INTERACTION OF GENE AND SALT DIETS ON CARDIAC ANGIOTENSIN II, ALDOSTERONE, AND CYTOKINES IN HYPERTROPHIED HEART
Kailash N. Pandey, Ph.D., Tulane University School of Medicine, LA, USA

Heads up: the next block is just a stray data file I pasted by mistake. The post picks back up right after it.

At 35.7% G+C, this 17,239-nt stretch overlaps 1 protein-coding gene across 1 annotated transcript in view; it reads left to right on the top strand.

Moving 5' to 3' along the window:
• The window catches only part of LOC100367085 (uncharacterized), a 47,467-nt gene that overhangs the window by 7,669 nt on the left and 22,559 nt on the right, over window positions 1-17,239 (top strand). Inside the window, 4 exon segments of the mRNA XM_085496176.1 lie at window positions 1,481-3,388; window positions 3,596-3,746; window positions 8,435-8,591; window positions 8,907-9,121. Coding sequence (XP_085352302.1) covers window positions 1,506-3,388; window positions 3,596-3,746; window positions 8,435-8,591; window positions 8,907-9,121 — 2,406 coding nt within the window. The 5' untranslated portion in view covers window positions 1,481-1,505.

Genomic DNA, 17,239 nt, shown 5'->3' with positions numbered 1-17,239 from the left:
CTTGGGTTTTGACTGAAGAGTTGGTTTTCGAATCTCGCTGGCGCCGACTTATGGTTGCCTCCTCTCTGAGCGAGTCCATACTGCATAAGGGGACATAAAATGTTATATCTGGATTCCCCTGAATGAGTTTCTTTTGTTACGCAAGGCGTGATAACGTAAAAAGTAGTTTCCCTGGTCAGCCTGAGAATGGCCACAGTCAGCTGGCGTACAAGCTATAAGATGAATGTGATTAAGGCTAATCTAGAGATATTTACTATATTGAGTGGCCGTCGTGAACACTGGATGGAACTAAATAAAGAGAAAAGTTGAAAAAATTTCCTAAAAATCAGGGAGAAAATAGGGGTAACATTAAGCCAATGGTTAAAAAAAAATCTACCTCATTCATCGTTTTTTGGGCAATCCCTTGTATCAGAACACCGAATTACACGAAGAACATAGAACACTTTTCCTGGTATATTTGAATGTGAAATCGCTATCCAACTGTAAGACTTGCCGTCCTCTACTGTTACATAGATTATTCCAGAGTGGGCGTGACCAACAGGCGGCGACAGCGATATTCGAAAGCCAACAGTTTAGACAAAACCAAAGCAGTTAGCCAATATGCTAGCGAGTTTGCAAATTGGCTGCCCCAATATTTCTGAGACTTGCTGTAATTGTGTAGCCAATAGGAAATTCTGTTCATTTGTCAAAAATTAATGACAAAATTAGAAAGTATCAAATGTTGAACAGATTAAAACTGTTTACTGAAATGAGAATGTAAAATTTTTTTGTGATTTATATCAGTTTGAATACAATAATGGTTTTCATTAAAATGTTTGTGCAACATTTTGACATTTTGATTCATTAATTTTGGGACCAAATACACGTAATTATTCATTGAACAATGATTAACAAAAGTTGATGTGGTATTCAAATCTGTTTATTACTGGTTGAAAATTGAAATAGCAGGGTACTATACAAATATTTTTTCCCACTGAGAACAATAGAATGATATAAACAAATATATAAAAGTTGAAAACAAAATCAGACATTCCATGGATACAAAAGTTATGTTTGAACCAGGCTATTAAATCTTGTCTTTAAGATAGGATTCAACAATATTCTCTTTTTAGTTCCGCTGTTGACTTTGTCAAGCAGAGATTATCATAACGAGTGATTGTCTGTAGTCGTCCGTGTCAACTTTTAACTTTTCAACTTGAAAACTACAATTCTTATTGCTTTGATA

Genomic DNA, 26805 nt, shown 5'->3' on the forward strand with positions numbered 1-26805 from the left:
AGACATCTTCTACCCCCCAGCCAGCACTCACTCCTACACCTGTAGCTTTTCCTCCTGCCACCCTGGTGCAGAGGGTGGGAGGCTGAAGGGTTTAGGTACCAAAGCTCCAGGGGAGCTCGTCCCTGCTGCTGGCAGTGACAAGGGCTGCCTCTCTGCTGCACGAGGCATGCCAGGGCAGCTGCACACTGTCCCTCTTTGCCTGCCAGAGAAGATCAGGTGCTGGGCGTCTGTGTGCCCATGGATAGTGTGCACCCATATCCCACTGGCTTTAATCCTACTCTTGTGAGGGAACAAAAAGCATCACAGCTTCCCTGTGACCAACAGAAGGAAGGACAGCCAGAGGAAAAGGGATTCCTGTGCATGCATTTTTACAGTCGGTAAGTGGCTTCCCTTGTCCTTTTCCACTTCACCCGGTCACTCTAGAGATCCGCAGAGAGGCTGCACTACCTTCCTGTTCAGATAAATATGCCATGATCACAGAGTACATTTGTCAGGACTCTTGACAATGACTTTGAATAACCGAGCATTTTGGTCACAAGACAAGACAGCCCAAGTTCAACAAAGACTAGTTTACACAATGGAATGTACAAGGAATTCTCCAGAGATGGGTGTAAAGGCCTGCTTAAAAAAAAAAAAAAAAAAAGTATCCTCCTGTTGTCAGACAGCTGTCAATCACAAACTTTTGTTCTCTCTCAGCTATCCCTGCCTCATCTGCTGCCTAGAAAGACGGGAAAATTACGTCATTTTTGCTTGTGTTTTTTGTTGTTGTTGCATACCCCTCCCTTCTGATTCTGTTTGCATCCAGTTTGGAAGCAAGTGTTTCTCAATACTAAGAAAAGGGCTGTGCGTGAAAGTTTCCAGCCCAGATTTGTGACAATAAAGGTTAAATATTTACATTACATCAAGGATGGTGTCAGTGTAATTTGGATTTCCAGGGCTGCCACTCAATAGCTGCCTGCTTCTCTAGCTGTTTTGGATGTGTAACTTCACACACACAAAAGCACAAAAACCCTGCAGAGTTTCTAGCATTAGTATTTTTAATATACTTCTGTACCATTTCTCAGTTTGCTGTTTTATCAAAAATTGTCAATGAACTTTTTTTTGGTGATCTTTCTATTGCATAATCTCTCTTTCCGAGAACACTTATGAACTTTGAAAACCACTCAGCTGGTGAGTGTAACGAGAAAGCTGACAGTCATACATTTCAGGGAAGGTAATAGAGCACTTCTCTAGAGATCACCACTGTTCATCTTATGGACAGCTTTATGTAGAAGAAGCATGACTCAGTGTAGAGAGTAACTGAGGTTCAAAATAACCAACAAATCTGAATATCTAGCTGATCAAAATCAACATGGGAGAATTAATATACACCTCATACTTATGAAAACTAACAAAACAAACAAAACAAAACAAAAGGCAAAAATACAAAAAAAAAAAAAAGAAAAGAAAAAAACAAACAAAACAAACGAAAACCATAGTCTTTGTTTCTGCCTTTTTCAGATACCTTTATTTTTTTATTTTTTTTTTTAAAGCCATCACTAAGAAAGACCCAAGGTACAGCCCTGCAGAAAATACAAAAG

The objective of the present study was to elucidate the interactive roles of guanylyl cyclase/natriuretic peptide receptor-A (GC-A/NPRA) gene (Npr1) and salt diets on cardiac angiotensin II (ANG II), aldosterone (ALDO), and pro-inflammatory cytokines in hypertrophied hearts. Npr1 genotypes included gene-disrupted heterozygous (+/-; 1-copy), wild-type (+/+; 2-copy), gene-duplicated heterozygous (++/+; 3-copy), and gene-duplicated homozygous (++/++; 4-copy) mice. Animals were fed with low, normal, and high salt-diets. Cardiac and plasma ANG II, ALDO, and pro-inflammatory cytokines were determined. The results showed that cardiac ANG II and ALDO levels were greatly increased in Npr1 gene-disrupted 1-copy mice having hypertrophied hearts, however, greatly reduced in Npr1 gene-duplicated 3-copy and 4-copy mice. High salt-diet showed a significant baseline elevation of pro-inflammatory cytokines in 1-copy mice but the magnitude of elevation were only minimal in 3-copy and 4-copy mice compare with 2-copy wild-type control mice. The results showed that high salt-diet greatly elevated ANG II, ALDO, and pro-inflammatory cytokines in 1-copy mice, however, gene-duplicated mice did not render such elevated effect indicating the potential role of Npr1 gene against salt loading. The present results suggest that ANP/NPRA/cGMP signaling decreases cardiac ANG II, ALDO, and pro-inflammatory cytokines levels and protects heart from salt loading and cardiac remodeling process in the disease states.